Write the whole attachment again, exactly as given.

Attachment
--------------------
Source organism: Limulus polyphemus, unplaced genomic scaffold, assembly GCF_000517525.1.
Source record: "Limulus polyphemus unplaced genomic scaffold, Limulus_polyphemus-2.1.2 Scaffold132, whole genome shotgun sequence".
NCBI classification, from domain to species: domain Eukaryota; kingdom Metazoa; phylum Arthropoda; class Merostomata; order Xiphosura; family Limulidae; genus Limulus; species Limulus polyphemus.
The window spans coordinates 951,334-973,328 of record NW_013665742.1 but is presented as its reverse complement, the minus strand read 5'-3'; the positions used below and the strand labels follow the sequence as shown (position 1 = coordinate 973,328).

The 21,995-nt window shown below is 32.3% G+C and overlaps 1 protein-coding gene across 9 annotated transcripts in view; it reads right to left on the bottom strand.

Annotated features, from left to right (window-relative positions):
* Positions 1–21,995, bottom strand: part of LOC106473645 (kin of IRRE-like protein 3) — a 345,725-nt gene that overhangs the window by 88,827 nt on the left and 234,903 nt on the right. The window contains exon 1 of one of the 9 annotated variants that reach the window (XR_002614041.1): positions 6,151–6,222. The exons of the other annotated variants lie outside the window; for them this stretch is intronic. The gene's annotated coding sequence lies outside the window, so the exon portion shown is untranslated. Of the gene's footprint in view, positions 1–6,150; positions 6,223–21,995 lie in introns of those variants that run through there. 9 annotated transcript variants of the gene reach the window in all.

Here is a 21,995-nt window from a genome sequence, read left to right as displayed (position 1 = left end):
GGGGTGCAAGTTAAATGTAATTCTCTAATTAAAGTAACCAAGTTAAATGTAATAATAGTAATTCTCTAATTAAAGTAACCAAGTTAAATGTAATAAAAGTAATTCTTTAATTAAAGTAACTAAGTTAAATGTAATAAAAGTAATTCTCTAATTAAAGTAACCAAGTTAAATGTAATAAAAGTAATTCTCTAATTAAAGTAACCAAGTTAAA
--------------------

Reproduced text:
Source organism: Limulus polyphemus, unplaced genomic scaffold, assembly GCF_000517525.1.
Source record: "Limulus polyphemus unplaced genomic scaffold, Limulus_polyphemus-2.1.2 Scaffold132, whole genome shotgun sequence".
NCBI classification, from domain to species: domain Eukaryota; kingdom Metazoa; phylum Arthropoda; class Merostomata; order Xiphosura; family Limulidae; genus Limulus; species Limulus polyphemus.
The window spans coordinates 951,334-973,328 of record NW_013665742.1 but is presented as its reverse complement, the minus strand read 5'-3'; the positions used below and the strand labels follow the sequence as shown (position 1 = coordinate 973,328).

The 21,995-nt window shown below is 32.3% G+C and overlaps 1 protein-coding gene across 9 annotated transcripts in view; it reads right to left on the bottom strand.

Annotated features, from left to right (window-relative positions):
* Positions 1–21,995, bottom strand: part of LOC106473645 (kin of IRRE-like protein 3) — a 345,725-nt gene that overhangs the window by 88,827 nt on the left and 234,903 nt on the right. The window contains exon 1 of one of the 9 annotated variants that reach the window (XR_002614041.1): positions 6,151–6,222. The exons of the other annotated variants lie outside the window; for them this stretch is intronic. The gene's annotated coding sequence lies outside the window, so the exon portion shown is untranslated. Of the gene's footprint in view, positions 1–6,150; positions 6,223–21,995 lie in introns of those variants that run through there. 9 annotated transcript variants of the gene reach the window in all.

Here is a 21,995-nt window from a genome sequence, read left to right as displayed (position 1 = left end):
GGGGTGCAAGTTAAATGTAATTCTCTAATTAAAGTAACCAAGTTAAATGTAATAATAGTAATTCTCTAATTAAAGTAACCAAGTTAAATGTAATAAAAGTAATTCTTTAATTAAAGTAACTAAGTTAAATGTAATAAAAGTAATTCTCTAATTAAAGTAACCAAGTTAAATGTAATAAAAGTAATTCTCTAATTAAAGTAACCAAGTTAAA